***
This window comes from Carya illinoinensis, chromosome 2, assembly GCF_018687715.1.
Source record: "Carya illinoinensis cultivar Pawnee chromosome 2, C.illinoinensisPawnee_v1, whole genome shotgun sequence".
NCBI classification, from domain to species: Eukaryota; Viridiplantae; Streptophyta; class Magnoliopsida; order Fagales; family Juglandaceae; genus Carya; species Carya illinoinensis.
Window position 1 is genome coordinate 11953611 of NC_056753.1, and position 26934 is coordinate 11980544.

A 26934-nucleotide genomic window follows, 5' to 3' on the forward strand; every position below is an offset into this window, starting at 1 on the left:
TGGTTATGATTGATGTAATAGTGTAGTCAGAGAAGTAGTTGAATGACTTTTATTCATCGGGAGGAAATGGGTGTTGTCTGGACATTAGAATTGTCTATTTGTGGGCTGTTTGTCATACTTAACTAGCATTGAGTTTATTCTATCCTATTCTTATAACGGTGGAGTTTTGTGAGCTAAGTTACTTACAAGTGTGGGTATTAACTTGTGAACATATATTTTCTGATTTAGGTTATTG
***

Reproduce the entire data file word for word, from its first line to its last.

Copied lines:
This window comes from Carya illinoinensis, chromosome 2, assembly GCF_018687715.1.
Source record: "Carya illinoinensis cultivar Pawnee chromosome 2, C.illinoinensisPawnee_v1, whole genome shotgun sequence".
NCBI classification, from domain to species: Eukaryota; Viridiplantae; Streptophyta; class Magnoliopsida; order Fagales; family Juglandaceae; genus Carya; species Carya illinoinensis.
Window position 1 is genome coordinate 11953611 of NC_056753.1, and position 26934 is coordinate 11980544.

A 26934-nucleotide genomic window follows, 5' to 3' on the forward strand; every position below is an offset into this window, starting at 1 on the left:
TGGTTATGATTGATGTAATAGTGTAGTCAGAGAAGTAGTTGAATGACTTTTATTCATCGGGAGGAAATGGGTGTTGTCTGGACATTAGAATTGTCTATTTGTGGGCTGTTTGTCATACTTAACTAGCATTGAGTTTATTCTATCCTATTCTTATAACGGTGGAGTTTTGTGAGCTAAGTTACTTACAAGTGTGGGTATTAACTTGTGAACATATATTTTCTGATTTAGGTTATTG